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Mastering the Art of the Estate Plan

January 28, 2020

Mastering the Art of the Estate Plan

Synopsis
4 Minute Read

Clearly communicating your wishes ahead of the post-mortem will-reading will make life a lot easier for your executors who will be faced with the daunting task of administering your estate.

The topic of death is an important conversation to have if you hope to manage your estate effectively.

Clearly communicating your wishes ahead of the post-mortem will-reading will not only eliminate any unwanted surprises, and family conflict, but it will make life a lot easier for your executors who will be faced with the daunting task of administering your estate.

We recommend taking the time to formally sit down and go over your estate plan with your family and other trusted advisors while you’re still here and running through this important to-do list:

Ensure you have the right executors

Administering a will isn’t easy, particularly if the estate in question is complicated. It will likely require a lot of time, effort and patience, so you need to make sure your executors are up to the challenge. If they’re not — or if they’re uncomfortable with the idea in any way — try to find someone better suited for the not-so-easy task.

Clarify the information

Once you find your ideal executor, it’s important to go through all your assets and liabilities so they know what to expect. You should walk them through an updated statement of your net worth, the assets you’d like to see liquidated, life insurance policies and any other relevant information.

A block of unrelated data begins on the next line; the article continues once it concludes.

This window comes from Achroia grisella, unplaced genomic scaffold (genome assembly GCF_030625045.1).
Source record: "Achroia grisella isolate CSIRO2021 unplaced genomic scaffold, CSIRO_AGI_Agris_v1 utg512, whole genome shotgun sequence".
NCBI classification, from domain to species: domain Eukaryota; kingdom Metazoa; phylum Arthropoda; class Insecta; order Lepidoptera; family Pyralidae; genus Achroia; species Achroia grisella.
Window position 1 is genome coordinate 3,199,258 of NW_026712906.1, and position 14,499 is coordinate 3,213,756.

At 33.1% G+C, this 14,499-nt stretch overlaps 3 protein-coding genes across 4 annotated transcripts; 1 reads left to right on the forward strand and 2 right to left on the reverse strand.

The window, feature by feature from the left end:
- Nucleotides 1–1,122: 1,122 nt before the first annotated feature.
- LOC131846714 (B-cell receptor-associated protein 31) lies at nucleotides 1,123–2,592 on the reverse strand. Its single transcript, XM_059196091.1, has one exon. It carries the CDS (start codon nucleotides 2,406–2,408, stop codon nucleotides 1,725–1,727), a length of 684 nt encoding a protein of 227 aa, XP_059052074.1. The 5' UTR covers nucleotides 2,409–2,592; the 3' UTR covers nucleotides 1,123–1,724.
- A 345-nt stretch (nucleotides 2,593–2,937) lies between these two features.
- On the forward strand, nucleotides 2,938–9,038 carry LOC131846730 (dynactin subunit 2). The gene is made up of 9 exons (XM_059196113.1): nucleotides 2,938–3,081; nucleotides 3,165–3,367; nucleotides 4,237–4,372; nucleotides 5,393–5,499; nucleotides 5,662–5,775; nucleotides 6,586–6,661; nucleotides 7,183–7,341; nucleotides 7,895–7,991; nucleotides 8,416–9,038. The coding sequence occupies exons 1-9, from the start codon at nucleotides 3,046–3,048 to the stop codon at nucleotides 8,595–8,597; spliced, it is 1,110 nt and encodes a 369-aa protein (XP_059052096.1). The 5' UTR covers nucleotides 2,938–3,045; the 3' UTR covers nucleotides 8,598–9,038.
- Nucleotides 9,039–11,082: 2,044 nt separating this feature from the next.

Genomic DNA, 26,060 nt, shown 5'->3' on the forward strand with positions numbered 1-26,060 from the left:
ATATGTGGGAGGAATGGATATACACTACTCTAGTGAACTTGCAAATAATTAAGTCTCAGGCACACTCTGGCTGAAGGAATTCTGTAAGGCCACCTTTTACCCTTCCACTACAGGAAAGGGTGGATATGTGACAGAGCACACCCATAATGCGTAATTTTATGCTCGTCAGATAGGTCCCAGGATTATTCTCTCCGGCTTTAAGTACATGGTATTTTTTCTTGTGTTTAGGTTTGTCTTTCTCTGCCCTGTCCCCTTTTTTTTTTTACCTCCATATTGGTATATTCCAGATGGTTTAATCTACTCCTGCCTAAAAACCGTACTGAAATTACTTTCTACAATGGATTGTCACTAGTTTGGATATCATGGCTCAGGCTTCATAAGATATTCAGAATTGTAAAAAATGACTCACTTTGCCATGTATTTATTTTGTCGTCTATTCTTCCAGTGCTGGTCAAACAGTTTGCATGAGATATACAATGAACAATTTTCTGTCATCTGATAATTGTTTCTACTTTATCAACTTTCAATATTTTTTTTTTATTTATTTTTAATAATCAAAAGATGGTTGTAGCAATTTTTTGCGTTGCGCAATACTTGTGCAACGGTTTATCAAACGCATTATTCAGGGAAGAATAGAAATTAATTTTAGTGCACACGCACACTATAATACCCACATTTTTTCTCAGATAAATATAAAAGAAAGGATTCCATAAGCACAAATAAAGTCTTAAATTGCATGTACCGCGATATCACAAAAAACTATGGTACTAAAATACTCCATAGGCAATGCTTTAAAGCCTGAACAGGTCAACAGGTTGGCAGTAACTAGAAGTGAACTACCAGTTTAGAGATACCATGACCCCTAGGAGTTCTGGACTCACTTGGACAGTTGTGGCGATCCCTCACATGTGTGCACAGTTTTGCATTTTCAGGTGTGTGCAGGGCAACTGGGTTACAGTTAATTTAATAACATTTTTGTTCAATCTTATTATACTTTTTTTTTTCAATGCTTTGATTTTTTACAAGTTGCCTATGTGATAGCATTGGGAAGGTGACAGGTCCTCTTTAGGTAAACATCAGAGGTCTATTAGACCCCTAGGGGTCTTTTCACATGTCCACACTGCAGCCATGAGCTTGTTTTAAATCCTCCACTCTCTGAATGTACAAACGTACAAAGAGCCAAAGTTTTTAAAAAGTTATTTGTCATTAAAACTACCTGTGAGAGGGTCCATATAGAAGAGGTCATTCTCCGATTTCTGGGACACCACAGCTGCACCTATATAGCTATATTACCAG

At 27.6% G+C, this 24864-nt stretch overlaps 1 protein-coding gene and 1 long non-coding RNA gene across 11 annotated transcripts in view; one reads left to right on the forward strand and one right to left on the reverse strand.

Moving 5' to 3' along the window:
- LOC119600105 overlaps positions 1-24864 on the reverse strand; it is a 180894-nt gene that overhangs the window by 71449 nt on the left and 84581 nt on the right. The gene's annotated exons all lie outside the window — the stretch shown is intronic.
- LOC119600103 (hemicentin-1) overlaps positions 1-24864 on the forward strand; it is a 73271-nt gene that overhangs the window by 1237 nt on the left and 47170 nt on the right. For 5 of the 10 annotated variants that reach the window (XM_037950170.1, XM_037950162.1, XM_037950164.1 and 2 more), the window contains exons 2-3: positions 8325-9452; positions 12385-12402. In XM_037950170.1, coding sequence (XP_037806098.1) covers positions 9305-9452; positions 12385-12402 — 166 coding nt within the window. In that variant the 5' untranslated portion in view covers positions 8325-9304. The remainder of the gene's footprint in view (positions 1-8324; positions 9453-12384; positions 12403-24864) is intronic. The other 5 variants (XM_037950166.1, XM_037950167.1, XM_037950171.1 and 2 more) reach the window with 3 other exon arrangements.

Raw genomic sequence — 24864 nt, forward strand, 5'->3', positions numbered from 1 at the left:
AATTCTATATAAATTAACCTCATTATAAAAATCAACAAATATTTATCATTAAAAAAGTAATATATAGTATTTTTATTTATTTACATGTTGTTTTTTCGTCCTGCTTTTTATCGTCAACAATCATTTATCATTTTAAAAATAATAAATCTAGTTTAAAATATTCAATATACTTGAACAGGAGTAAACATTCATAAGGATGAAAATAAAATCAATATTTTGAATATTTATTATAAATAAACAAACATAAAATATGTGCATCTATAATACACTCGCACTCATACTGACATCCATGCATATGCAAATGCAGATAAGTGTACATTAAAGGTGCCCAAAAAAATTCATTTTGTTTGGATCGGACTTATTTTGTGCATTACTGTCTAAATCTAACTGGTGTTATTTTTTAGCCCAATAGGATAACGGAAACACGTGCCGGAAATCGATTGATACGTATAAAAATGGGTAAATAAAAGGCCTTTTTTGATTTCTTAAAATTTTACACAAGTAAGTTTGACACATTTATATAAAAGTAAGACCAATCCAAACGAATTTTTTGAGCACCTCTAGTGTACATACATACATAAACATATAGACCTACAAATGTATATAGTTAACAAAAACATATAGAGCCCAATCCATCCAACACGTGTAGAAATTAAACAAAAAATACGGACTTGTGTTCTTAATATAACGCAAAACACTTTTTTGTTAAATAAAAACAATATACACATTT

Minimize tax repercussions

A proper tax structure can allow a greater proportion of your estate to end up in your family’s hands. By planning early, you can develop a proactive tax strategy — one that involves creating a structure to minimize tax on death.

Plan for an emergency

It is important to have an emergency plan in place, especially if you hope to keep your business running after you’re gone. Your plan should include well-documented emergency procedures for dealing with customers, suppliers, bankers and professional advisors to minimize disruption as much as possible. Among other things, it should also grant signing authority to someone else — by drafting a “two out of three” policy (which would require two people to sign documents in your absence). 

Make hard times easier

A death in the family is unquestionably heartbreaking, but it can also be stressful, particularly when a complex estate or ongoing business operations are involved. You can ease the tension by sharing your plans and wishes with family members ahead of time and providing your family with a simple roadmap to follow.

To learn more about our estate planning services, contact an MNP Business Advisor.

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